Whether they are places to grow food or tranquil retreats, gardens have always been sources of inspiration for artists.
Gardens inspired the next Confluence Gallery exhibit, called “Dig It: A Place Where Art and Gardens Come Together.” The exhibit presents art about gardens and art for gardens, and opens Saturday (June 1) with a reception from 5-7 p.m.
“Gardens nourish us, and resonate with us,” said Theresa Miller, who curated the exhibit. “Gardens have always influenced artists and inspired us to be creative in our own expressions of creating space to grow food or a place to rest in a leafy retreat.”
Miller, a master gardener and certified arborist, will bring the outdoors inside during the exhibit’s opening weekend, creating a veritable garden within the gallery. Plants from Wild Hearts Nursery and Methow Natives and flowers from Brightwood Gardens will decorate the gallery and will be available for purchase. Every Thursday during the exhibit, through July 6, fresh flower bouquets from Brightwood Gardens will be offered for sale at the gallery.
The exhibit will present a wide range of art expressing “the concept of what it is to be within a garden,” Miller said. Among the diverse works in the show are a 5-foot-long painting of a man farming, tiny fairy shoes painted on rocks, a metal arbor made of butterflies, and botanical paintings based on female anatomy.
Miller has also arranged a hands-on garden experience on June 23 as part of the exhibit. Participants will be able to visit three local gardens, where they can learn about different gardening techniques — particularly composting — from master gardeners. The gardens can be visited from 10 a.m. – 3 p.m. on June 23.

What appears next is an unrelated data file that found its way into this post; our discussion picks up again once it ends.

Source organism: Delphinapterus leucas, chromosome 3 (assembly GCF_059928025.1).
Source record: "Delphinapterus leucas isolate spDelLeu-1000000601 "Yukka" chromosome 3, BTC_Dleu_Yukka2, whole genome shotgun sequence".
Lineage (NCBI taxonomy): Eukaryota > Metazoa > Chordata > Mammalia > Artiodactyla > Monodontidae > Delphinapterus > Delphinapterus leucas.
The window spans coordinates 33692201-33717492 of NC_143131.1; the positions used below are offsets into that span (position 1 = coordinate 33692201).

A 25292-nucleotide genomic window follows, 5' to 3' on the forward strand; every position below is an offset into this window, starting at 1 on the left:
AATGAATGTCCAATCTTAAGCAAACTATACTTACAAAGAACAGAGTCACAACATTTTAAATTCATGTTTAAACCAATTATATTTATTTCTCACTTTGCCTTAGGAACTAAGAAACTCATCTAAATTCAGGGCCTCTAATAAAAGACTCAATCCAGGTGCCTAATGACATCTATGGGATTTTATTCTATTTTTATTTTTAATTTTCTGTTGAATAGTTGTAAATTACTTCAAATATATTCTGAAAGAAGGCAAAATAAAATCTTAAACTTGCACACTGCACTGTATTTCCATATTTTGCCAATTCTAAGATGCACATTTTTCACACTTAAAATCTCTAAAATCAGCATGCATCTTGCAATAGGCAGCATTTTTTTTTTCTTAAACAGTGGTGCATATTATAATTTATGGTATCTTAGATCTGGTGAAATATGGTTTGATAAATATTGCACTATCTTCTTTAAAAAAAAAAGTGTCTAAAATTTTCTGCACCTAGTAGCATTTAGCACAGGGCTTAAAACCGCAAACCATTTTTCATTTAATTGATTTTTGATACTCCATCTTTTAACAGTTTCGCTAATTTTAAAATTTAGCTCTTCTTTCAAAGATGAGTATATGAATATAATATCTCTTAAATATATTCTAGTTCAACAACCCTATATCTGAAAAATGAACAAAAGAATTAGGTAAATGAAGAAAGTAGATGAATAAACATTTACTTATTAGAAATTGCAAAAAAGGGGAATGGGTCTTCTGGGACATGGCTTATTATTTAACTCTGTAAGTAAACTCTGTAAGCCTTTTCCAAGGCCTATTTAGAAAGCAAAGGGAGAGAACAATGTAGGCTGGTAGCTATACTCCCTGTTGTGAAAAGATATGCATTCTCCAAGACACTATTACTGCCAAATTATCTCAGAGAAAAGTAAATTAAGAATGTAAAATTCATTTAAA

The three gardens are different types, including a flat ground vegetable garden, a raised bed garden and a landscaped garden designed to provide privacy. Each garden “is based on composting,” Miller said. Visitors will have an opportunity for “tactile learning … you can get your hands in and feel the soil.” Participants are encouraged to bring gardening gloves.
Locations of the gardens will be provided on the day of the event at 9 a.m. at Confluence Gallery, and participation is by donation. The gardens are near Winthrop and are within easy walking distance of each other, Miller said.
Still life exhibit
Also opening Saturday in Confluence Gallery’s Community Gallery is an exhibit called “The Pantry: Still Lifes of Fruit and Vegetables.”
Susan Donahue’s 15 still life paintings of fruit and vegetables project intimacy and comfort. A still life painting elevates simple things, but a still life itself is not simple nor is the process of creating one, Donohue said.
“Perhaps this is why I find them intriguing, comforting, and finally puzzling. Why give that much attention to an onion? For me, a still life painting asks us to engage with our everyday world and to look closely at the things we see around us all the time and to find their beauty because their beauty is the beauty of our world,” she said.
The series also incorporates works by Methow Valley potters Marcia Ives, Tamera Abaté and Almquist Old Time Pottery, and woodworker Don McIvor.